What started as a simple expression calling for ideas to improve safety and the overall beauty of Main Road in Somerset West and surrounds has “accidentally” snowballed into a 150-member strong project comprising several sub-committees and pledges of support by businesses and developers.
Aptly named the Somerset West City Revival Project, it was founded in July and is already well-organised with a greenery team focusing on planting trees and flower beds; an aesthetics team with an eye on beautifying walls with murals, conserving heritage buildings and seeking solutions to abandoned buildings; a safety team looking to resolve issues related to homelessness and crime in the CBD; an eco team to ensure a reduced footprint in the CBD; and other teams focusing on signage and seeking to boost tourism with a possible art route, among other ideas and plans.
“Ultimately it is up to us to improve the quality of life in our community, to make people feel safe and to make an effort for change, else we can’t complain,” said Michelle Engelbrecht, who has lived in Somerset West all her life. She was born at Helderberg Hospital, attended Loreto Primary and Parel Vallei High and, as such, has an enduring love for the town.
A couple of months ago Engelbrecht took to social media, asking if anyone in the community would be interested in a CBD revival project.
“I really thought, at best, it would result in about six of women getting together over weekends to do some planting, but the response was overwhelming. The post attracted hundreds of people sharing the same passion and energy. I was inundated with positive responses.”
The idea dawned on Engelbrecht on returning from an overseas trip when she noticed “things were falling apart” in the Somerset West CBD, and felt it was unfair that people felt unsafe along Main Road surrounded by litter and vagrancy.
“Ordinary community members, youngsters, businesses and developers reached out, even people from Strand and new residents to our town from Durban and Johannesburg – all with a common view on the potential our town has and with a commitment to seeing an improvement.”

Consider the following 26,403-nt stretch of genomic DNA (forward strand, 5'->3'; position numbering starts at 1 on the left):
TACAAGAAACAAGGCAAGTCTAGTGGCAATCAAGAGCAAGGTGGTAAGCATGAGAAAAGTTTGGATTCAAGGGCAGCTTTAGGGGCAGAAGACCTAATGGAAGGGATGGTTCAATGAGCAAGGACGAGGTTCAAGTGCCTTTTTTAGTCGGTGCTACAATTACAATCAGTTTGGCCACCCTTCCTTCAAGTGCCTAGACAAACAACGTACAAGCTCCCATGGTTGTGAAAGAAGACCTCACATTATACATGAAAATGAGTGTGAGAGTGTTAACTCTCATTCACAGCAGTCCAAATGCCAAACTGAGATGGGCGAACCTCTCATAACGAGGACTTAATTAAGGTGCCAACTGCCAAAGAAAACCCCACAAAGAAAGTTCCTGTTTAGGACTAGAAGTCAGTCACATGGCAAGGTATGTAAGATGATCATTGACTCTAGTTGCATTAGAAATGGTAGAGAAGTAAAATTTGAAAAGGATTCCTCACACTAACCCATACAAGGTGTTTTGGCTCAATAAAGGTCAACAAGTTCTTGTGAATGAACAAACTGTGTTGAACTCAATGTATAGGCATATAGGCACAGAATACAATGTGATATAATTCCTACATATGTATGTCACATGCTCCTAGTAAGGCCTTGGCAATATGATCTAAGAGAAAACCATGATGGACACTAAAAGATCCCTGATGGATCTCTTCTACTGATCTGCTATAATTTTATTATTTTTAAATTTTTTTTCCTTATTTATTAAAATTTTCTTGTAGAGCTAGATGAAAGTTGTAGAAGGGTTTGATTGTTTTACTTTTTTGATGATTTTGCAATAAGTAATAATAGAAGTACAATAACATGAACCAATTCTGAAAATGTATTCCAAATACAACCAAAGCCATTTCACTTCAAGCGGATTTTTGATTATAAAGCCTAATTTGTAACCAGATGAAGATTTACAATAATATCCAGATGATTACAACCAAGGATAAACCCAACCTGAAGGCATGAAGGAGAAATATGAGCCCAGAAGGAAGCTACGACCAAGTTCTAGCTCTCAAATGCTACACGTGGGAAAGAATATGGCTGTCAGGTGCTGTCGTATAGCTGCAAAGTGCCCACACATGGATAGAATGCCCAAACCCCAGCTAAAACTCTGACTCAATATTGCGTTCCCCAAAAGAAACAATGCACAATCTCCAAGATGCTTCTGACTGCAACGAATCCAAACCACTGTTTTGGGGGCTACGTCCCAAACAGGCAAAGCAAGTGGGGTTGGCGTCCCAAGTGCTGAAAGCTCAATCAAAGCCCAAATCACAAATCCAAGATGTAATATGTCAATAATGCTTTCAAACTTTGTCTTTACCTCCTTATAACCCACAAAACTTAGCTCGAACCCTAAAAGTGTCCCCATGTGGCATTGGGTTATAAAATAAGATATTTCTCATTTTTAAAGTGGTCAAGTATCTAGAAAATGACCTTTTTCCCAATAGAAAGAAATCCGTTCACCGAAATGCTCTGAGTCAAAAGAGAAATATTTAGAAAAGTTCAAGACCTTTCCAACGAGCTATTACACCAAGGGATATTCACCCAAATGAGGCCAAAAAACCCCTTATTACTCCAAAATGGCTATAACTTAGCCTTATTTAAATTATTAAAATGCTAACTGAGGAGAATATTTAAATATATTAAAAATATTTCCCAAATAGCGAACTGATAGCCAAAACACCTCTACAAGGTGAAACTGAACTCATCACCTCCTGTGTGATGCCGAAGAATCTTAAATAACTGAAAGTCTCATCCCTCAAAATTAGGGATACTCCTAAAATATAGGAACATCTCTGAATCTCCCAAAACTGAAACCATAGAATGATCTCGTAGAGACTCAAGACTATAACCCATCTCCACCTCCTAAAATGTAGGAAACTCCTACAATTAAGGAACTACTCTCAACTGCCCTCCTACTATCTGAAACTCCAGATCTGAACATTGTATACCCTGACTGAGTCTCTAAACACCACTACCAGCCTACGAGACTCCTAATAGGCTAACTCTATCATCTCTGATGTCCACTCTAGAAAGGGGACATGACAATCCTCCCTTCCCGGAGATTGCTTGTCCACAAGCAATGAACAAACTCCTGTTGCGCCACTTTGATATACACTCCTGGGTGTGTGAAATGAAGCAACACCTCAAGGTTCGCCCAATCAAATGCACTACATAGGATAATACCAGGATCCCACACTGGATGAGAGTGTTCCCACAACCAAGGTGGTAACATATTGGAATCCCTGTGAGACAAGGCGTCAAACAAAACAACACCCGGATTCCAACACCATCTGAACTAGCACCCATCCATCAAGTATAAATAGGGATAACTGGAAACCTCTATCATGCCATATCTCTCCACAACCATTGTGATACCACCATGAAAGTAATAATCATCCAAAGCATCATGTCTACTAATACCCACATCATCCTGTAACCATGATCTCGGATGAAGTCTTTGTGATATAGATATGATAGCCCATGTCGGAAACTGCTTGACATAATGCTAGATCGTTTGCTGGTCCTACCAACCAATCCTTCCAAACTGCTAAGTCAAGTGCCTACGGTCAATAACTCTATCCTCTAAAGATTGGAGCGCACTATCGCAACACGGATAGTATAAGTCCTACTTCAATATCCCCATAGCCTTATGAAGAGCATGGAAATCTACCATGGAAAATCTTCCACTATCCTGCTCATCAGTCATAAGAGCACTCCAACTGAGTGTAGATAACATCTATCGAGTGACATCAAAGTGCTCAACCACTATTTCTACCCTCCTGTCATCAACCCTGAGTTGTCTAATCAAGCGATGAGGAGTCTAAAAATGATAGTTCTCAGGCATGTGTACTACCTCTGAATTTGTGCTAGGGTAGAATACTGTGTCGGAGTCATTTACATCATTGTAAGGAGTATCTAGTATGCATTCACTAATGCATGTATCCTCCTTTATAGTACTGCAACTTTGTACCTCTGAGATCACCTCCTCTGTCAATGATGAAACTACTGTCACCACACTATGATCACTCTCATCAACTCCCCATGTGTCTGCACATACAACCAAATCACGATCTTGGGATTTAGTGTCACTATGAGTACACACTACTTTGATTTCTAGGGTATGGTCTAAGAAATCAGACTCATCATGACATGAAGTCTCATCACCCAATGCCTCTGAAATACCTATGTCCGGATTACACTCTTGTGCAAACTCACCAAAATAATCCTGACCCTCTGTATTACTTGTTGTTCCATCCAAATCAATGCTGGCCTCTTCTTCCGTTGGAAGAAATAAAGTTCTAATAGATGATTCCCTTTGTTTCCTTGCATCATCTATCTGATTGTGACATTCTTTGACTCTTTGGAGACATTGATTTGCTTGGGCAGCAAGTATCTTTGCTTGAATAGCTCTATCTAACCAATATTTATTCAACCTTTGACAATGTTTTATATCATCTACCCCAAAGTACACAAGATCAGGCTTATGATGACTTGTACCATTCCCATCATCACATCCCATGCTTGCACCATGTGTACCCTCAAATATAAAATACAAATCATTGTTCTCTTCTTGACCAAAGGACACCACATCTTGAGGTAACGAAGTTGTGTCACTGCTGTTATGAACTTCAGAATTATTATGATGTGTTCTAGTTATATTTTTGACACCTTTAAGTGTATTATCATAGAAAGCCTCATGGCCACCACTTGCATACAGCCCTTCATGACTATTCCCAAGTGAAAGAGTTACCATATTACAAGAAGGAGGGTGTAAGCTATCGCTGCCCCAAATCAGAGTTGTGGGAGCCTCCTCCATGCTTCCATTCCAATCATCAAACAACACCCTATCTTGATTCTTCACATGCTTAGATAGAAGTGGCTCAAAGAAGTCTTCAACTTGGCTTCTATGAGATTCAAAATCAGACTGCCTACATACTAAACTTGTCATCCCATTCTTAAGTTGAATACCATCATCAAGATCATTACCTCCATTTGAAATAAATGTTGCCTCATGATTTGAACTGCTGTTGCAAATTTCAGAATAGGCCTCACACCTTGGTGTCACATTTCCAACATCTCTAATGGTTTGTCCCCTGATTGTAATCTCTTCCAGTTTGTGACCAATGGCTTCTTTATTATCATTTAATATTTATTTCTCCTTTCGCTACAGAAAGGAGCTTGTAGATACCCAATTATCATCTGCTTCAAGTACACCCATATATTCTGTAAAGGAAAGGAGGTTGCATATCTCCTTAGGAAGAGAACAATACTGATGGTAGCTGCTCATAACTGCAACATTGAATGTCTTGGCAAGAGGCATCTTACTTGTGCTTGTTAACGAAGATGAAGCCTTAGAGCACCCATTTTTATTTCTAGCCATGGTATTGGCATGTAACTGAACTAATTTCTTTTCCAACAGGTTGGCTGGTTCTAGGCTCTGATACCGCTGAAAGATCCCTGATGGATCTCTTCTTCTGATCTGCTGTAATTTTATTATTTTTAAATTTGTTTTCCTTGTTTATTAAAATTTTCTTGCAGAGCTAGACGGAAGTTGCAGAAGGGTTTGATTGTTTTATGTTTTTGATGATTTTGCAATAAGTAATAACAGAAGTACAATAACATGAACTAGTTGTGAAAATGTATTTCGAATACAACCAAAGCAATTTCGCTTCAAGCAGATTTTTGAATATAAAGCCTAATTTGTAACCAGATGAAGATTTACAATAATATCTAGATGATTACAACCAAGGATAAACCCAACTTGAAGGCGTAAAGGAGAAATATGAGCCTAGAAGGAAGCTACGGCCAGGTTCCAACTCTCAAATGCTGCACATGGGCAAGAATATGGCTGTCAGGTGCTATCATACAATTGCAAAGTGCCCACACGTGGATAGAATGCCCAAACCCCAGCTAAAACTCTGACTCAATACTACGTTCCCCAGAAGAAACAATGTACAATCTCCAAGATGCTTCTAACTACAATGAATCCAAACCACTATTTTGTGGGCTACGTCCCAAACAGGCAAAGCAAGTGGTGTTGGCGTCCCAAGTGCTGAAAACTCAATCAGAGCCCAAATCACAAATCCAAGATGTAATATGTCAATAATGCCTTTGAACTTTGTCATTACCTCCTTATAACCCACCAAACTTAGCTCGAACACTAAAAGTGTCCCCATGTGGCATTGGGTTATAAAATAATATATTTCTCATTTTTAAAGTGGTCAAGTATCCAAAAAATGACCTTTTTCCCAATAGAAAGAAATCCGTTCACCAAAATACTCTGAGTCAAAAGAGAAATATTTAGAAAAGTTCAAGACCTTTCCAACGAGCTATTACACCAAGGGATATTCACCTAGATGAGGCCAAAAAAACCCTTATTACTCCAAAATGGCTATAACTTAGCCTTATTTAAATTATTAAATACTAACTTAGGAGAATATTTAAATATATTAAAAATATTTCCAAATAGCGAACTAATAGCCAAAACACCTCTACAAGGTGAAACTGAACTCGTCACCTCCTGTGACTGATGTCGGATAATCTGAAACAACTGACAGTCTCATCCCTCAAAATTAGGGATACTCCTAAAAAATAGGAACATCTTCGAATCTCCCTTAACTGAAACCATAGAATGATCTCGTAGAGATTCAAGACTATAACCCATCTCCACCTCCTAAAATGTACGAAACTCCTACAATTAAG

A plan was conceived at the first meeting, and soon after the wheels started turning on the project. Engelbrecht said enthusiastic community members from all walks of life have offered their time and services to the project, along with small and big business and developers.
“Every day my breath is taken away by the scenery and mountains in our beautiful town; we want to share this with others and attract tourists. Our vision to bring the flora of the Helderberg into town and create a fynbos trail, we want murals to feature fynbos, the Khoisan and our passionate firefighters,” she related.
“We want to make our town safe and develop a cycling route dotted with water fountains. There’s just so many ideas and we don’t want to exclude anyone; this is for the community, so we can enjoy our village, create a safe space for shopping during evenings in December where people can enjoy sundowners and interact.”
A clean-up has already taken place and more is being planned in the coming months. A new website to showcase the attractions of Somerset West is nearing completion and applications to Heritage Western Cape to beautify buildings have been submitted, as well as applications to the City of Cape Town’s Parks and Recreation Department for the planting of trees and flowerbeds along Main Road and key intersections, repairs of railings and painting murals on walls.
Despite the red tape associated with all these applications, Engelbrecht said they will not be deterred or give up.
“We’re absolutely raring to go and we’re serious about this!” she exclaimed.
Veronique van der Westhuizen, who heads the aesthetics team and only recently moved to Somerset West from Pretoria, loves living in the community with so much history and beauty.
“It’s hard not to notice the bits of decay around the CBD,” she pointed out. “When I came across this initiative I could relate to exactly how people feel about standing up and doing something for change. All our town needs is a little bit of love. It’s a privilege to work with incredible people who want to invest their time in making the CBD a beautiful and safe space again.”
Pieter Kotze, a businessman involved in real estate, immediately jumped at the opportunity to be a part of the project to lure investment back into town, make it brighter and for the upliftment of the community. “The advantages of such a project are endless and everyone would benefit from a revived CBD,” he said.
Ward 15 councillor Gregory Peck fully supports the initiative, stating it is refreshing to see the enthusiasm shown for the betterment of the community.
“There are a number of municipal regulations when it comes to many of the plans and ideas the group has, and they have my complete support in terms of navigating the legal framework so it complies with the City’s laws.”
V To contact Michelle and for more information on the Somerset West City Revival Project, send an email to firstname.lastname@example.org.